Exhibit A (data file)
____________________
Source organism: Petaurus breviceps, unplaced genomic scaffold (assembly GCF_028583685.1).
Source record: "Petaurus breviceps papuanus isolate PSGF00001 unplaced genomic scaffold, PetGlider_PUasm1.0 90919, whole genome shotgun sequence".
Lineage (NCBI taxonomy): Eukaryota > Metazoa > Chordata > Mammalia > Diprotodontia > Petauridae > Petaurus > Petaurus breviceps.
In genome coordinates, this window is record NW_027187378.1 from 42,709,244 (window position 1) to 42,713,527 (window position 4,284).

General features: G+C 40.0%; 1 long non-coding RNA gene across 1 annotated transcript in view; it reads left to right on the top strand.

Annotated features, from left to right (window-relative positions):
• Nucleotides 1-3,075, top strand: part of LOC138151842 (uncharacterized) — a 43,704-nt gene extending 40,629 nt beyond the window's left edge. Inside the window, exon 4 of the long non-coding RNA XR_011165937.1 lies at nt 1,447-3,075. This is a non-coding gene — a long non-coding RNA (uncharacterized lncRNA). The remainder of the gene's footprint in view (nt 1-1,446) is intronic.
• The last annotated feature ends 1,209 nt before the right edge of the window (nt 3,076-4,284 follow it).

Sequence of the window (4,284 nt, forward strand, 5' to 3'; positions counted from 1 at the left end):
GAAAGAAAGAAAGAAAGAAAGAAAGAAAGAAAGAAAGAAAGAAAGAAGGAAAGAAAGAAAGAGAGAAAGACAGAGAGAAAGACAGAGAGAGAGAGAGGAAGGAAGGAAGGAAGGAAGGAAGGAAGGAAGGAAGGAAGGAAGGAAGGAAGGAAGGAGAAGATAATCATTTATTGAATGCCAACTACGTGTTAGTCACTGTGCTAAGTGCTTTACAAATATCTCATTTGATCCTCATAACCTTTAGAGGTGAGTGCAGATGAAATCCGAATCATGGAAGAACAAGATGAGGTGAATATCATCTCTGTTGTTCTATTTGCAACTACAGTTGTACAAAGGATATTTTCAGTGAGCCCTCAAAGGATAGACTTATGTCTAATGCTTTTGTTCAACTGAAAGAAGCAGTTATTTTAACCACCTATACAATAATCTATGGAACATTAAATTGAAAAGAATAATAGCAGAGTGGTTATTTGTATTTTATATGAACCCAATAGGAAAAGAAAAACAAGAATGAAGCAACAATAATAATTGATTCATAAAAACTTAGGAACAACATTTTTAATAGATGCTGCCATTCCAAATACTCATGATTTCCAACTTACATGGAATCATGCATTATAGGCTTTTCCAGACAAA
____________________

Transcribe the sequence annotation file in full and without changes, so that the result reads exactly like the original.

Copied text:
Source organism: Petaurus breviceps, unplaced genomic scaffold (assembly GCF_028583685.1).
Source record: "Petaurus breviceps papuanus isolate PSGF00001 unplaced genomic scaffold, PetGlider_PUasm1.0 90919, whole genome shotgun sequence".
Lineage (NCBI taxonomy): Eukaryota > Metazoa > Chordata > Mammalia > Diprotodontia > Petauridae > Petaurus > Petaurus breviceps.
In genome coordinates, this window is record NW_027187378.1 from 42,709,244 (window position 1) to 42,713,527 (window position 4,284).

General features: G+C 40.0%; 1 long non-coding RNA gene across 1 annotated transcript in view; it reads left to right on the top strand.

Annotated features, from left to right (window-relative positions):
• Nucleotides 1-3,075, top strand: part of LOC138151842 (uncharacterized) — a 43,704-nt gene extending 40,629 nt beyond the window's left edge. Inside the window, exon 4 of the long non-coding RNA XR_011165937.1 lies at nt 1,447-3,075. This is a non-coding gene — a long non-coding RNA (uncharacterized lncRNA). The remainder of the gene's footprint in view (nt 1-1,446) is intronic.
• The last annotated feature ends 1,209 nt before the right edge of the window (nt 3,076-4,284 follow it).

Sequence of the window (4,284 nt, forward strand, 5' to 3'; positions counted from 1 at the left end):
GAAAGAAAGAAAGAAAGAAAGAAAGAAAGAAAGAAAGAAAGAAAGAAGGAAAGAAAGAAAGAGAGAAAGACAGAGAGAAAGACAGAGAGAGAGAGAGGAAGGAAGGAAGGAAGGAAGGAAGGAAGGAAGGAAGGAAGGAAGGAAGGAAGGAAGGAGAAGATAATCATTTATTGAATGCCAACTACGTGTTAGTCACTGTGCTAAGTGCTTTACAAATATCTCATTTGATCCTCATAACCTTTAGAGGTGAGTGCAGATGAAATCCGAATCATGGAAGAACAAGATGAGGTGAATATCATCTCTGTTGTTCTATTTGCAACTACAGTTGTACAAAGGATATTTTCAGTGAGCCCTCAAAGGATAGACTTATGTCTAATGCTTTTGTTCAACTGAAAGAAGCAGTTATTTTAACCACCTATACAATAATCTATGGAACATTAAATTGAAAAGAATAATAGCAGAGTGGTTATTTGTATTTTATATGAACCCAATAGGAAAAGAAAAACAAGAATGAAGCAACAATAATAATTGATTCATAAAAACTTAGGAACAACATTTTTAATAGATGCTGCCATTCCAAATACTCATGATTTCCAACTTACATGGAATCATGCATTATAGGCTTTTCCAGACAAA